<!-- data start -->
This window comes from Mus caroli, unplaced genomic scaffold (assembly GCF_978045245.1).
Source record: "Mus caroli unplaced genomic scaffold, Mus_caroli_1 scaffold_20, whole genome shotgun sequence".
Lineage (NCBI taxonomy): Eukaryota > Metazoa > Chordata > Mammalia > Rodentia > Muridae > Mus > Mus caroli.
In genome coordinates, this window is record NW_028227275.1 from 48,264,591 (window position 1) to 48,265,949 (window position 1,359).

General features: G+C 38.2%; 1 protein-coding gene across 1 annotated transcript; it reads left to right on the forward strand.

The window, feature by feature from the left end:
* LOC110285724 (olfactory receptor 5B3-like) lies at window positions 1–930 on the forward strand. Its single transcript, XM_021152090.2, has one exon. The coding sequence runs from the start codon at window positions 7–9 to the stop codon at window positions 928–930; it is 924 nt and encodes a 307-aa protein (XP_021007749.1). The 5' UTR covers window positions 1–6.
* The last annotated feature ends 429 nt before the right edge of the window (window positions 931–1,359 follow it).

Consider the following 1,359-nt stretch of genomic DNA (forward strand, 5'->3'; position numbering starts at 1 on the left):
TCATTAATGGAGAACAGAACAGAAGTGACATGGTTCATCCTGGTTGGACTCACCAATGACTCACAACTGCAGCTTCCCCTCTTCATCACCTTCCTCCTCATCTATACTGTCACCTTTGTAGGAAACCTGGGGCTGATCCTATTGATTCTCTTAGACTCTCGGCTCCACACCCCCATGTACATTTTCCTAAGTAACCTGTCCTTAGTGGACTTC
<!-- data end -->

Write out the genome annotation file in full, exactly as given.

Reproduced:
This window comes from Mus caroli, unplaced genomic scaffold (assembly GCF_978045245.1).
Source record: "Mus caroli unplaced genomic scaffold, Mus_caroli_1 scaffold_20, whole genome shotgun sequence".
Lineage (NCBI taxonomy): Eukaryota > Metazoa > Chordata > Mammalia > Rodentia > Muridae > Mus > Mus caroli.
In genome coordinates, this window is record NW_028227275.1 from 48,264,591 (window position 1) to 48,265,949 (window position 1,359).

General features: G+C 38.2%; 1 protein-coding gene across 1 annotated transcript; it reads left to right on the forward strand.

The window, feature by feature from the left end:
* LOC110285724 (olfactory receptor 5B3-like) lies at window positions 1–930 on the forward strand. Its single transcript, XM_021152090.2, has one exon. The coding sequence runs from the start codon at window positions 7–9 to the stop codon at window positions 928–930; it is 924 nt and encodes a 307-aa protein (XP_021007749.1). The 5' UTR covers window positions 1–6.
* The last annotated feature ends 429 nt before the right edge of the window (window positions 931–1,359 follow it).

Consider the following 1,359-nt stretch of genomic DNA (forward strand, 5'->3'; position numbering starts at 1 on the left):
TCATTAATGGAGAACAGAACAGAAGTGACATGGTTCATCCTGGTTGGACTCACCAATGACTCACAACTGCAGCTTCCCCTCTTCATCACCTTCCTCCTCATCTATACTGTCACCTTTGTAGGAAACCTGGGGCTGATCCTATTGATTCTCTTAGACTCTCGGCTCCACACCCCCATGTACATTTTCCTAAGTAACCTGTCCTTAGTGGACTTC